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Old 06-24-2009, 08:47 AM   #2 (permalink)
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First, in passenger car tires, tire size determines load carrying capacity. Peugeot's haven't been imported into the US for quite a while, so my books only have older entries for Peugeot's - and a 307 model isn't one of them.

Be aware that even within a given vehicle model, there may be different tire sizes used - and sometimes this is a reflection of the different vehicle weights.

So the first step is to find your tire placard that lists the original tire size and the proper pressure for that size. It's a law in the US to have this placard, but my understanding is that tire placards are pretty universal worldwide.

So using a 185/65R15 is actually going down in load carrying capacity and that increases the risk of a load related tire failure, which sometimes has tragic results. I don't recommend you continue this practice.

Second, a tire's rolling resistance is only slightly connected to tire size. It is more connected to the amount of deflection (load vs inflation pressure), the amount of material being deflected (basically the amount of tread rubber), and the material properties of the material being deflected (mostly the hysteresis of the tread rubber)

Within a given tire line, rollling resistance coefficient doesn't vary much between tire sizes, assuming the load on the tire is the same. You should take this to mean that there isn't any real advantage to going down in tire size. In fact tires with larger load carrying capacity tend to have better rolling resistance coefficients - and while width is a factor, it seems to be small compared to overall load carrying capacity. There is a school of thought that says that for good fuel economy, you want to get the tire with the largest load carrying capacity you can.

But differences between tire lines can be HUGE!! But there is a price to be paid.

The classic technology triangle is Rolling Resistance / Treadwear / Traction (especially wet traction)

BTW, most car folks use the term "hub" to mean the part that the wheel attaches to, and not the "rim" or "wheel" which is what attaches to the "hub" and is the thing the tire is mounted on. Tire specs routinely refer to the dimension in question as "Rim Width".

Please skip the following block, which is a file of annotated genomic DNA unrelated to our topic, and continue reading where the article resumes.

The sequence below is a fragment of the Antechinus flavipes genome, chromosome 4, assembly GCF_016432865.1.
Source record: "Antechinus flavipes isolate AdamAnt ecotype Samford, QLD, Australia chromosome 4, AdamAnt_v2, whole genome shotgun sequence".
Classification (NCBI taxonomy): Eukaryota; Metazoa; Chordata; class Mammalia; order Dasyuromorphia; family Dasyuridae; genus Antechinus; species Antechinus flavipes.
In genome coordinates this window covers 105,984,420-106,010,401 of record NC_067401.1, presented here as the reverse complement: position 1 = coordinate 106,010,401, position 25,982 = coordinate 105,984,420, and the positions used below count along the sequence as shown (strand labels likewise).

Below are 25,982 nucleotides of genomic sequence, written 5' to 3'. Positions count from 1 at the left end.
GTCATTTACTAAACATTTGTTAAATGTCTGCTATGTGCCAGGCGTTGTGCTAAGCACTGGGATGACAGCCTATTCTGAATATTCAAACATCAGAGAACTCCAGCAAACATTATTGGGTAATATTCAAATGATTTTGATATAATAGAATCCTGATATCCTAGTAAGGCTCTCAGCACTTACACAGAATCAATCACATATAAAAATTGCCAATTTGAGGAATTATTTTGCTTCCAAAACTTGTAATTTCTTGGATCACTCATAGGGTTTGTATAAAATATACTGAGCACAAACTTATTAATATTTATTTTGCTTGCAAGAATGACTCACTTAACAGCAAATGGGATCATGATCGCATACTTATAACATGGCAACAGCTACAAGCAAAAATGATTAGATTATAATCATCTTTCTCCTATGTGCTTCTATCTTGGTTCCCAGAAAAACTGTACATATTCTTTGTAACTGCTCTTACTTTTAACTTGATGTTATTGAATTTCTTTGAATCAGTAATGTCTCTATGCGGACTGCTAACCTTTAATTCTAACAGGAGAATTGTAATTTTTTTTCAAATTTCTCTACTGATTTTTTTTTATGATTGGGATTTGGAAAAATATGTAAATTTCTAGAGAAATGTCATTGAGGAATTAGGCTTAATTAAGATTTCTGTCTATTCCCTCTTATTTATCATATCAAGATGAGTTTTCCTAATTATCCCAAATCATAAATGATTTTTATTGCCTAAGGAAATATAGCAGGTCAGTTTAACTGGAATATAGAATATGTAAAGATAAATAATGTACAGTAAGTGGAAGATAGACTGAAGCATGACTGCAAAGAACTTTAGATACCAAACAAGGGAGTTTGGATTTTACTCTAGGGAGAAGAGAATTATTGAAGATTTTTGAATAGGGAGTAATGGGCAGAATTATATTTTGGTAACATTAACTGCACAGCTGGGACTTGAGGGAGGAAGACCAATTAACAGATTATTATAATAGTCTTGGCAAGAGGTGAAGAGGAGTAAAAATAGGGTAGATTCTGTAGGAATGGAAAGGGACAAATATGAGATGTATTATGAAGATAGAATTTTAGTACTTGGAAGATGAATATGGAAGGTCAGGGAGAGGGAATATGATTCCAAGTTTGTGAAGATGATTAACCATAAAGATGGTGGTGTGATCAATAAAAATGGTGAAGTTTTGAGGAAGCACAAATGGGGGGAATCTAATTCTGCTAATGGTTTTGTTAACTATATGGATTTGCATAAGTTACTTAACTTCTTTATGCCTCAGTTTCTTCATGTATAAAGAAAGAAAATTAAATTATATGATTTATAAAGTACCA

Don't pay much attention to the max pressure listed on the sidewall of the tire (at least for Standard Load passenger car tires). There isn't a universal rule about how this is derived. I talk about it here:

Barry's Tire Tech

One of the problems you are going to face is availablility of information about the specific tires you can find in your locale.

First, OE tires (tires delivered to vehicle assembly plants) tend to have better RR than tires designed strictly for the replacement market. OE tires ARE available in the replacement market, but tend not to be identified as such. Further, since a given vehicle will have a limited range of tire sizes that are applied - and the tire specs will be different between vehicle models - even tires within a line of OE tires will vary all over the place for RR.

Even further, different parts of the world may have the same tire name, but the tire itself will be geared towards a different performance goal. Put another way, you can't be sure that a "Goodstone FireEagle GT" is EXACTLY the same tire in the US as it is in, say, Australia.

Not to mention that certain tire lines won't be available on a worldwide basis. There are country specific regulations that might prevent this.

OK, that addresses the basics of your posting - and I'm sure others will be able to point out tires that might suit your purposes.
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